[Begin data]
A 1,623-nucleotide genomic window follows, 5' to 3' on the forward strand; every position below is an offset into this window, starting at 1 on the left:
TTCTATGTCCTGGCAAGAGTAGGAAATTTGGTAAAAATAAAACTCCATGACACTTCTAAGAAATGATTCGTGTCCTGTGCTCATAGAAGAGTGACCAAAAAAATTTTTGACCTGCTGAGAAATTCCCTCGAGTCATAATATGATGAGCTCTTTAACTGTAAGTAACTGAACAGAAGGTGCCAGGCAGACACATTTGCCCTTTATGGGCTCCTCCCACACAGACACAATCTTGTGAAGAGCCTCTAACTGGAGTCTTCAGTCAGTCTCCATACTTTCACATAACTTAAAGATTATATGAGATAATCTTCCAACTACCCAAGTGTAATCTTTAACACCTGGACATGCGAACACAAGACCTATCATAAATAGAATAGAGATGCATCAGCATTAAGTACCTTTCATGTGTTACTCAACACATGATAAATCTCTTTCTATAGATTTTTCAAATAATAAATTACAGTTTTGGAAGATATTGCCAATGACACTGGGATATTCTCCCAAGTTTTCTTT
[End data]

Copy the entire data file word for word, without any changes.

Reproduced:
A 1,623-nucleotide genomic window follows, 5' to 3' on the forward strand; every position below is an offset into this window, starting at 1 on the left:
TTCTATGTCCTGGCAAGAGTAGGAAATTTGGTAAAAATAAAACTCCATGACACTTCTAAGAAATGATTCGTGTCCTGTGCTCATAGAAGAGTGACCAAAAAAATTTTTGACCTGCTGAGAAATTCCCTCGAGTCATAATATGATGAGCTCTTTAACTGTAAGTAACTGAACAGAAGGTGCCAGGCAGACACATTTGCCCTTTATGGGCTCCTCCCACACAGACACAATCTTGTGAAGAGCCTCTAACTGGAGTCTTCAGTCAGTCTCCATACTTTCACATAACTTAAAGATTATATGAGATAATCTTCCAACTACCCAAGTGTAATCTTTAACACCTGGACATGCGAACACAAGACCTATCATAAATAGAATAGAGATGCATCAGCATTAAGTACCTTTCATGTGTTACTCAACACATGATAAATCTCTTTCTATAGATTTTTCAAATAATAAATTACAGTTTTGGAAGATATTGCCAATGACACTGGGATATTCTCCCAAGTTTTCTTT